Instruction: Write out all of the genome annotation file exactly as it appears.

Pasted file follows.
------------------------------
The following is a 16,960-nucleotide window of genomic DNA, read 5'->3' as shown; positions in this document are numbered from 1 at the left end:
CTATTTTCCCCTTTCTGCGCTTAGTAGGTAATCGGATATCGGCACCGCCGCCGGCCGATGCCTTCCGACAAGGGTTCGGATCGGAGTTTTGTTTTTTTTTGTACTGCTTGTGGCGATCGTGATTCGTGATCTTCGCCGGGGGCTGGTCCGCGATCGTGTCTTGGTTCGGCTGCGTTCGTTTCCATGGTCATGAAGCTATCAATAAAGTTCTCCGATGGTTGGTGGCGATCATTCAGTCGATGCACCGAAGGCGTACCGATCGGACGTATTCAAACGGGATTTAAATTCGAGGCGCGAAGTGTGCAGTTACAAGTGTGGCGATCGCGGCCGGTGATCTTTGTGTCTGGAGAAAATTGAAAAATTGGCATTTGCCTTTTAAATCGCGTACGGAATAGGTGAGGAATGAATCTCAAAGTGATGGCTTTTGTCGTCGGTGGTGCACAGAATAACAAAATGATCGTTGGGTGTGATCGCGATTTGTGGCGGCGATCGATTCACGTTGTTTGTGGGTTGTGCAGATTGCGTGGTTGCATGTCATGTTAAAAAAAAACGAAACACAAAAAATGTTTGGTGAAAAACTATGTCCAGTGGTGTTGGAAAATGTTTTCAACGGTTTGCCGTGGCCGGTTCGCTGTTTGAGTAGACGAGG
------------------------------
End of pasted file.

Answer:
The following is a 16,960-nucleotide window of genomic DNA, read 5'->3' as shown; positions in this document are numbered from 1 at the left end:
CTATTTTCCCCTTTCTGCGCTTAGTAGGTAATCGGATATCGGCACCGCCGCCGGCCGATGCCTTCCGACAAGGGTTCGGATCGGAGTTTTGTTTTTTTTTGTACTGCTTGTGGCGATCGTGATTCGTGATCTTCGCCGGGGGCTGGTCCGCGATCGTGTCTTGGTTCGGCTGCGTTCGTTTCCATGGTCATGAAGCTATCAATAAAGTTCTCCGATGGTTGGTGGCGATCATTCAGTCGATGCACCGAAGGCGTACCGATCGGACGTATTCAAACGGGATTTAAATTCGAGGCGCGAAGTGTGCAGTTACAAGTGTGGCGATCGCGGCCGGTGATCTTTGTGTCTGGAGAAAATTGAAAAATTGGCATTTGCCTTTTAAATCGCGTACGGAATAGGTGAGGAATGAATCTCAAAGTGATGGCTTTTGTCGTCGGTGGTGCACAGAATAACAAAATGATCGTTGGGTGTGATCGCGATTTGTGGCGGCGATCGATTCACGTTGTTTGTGGGTTGTGCAGATTGCGTGGTTGCATGTCATGTTAAAAAAAAACGAAACACAAAAAATGTTTGGTGAAAAACTATGTCCAGTGGTGTTGGAAAATGTTTTCAACGGTTTGCCGTGGCCGGTTCGCTGTTTGAGTAGACGAGG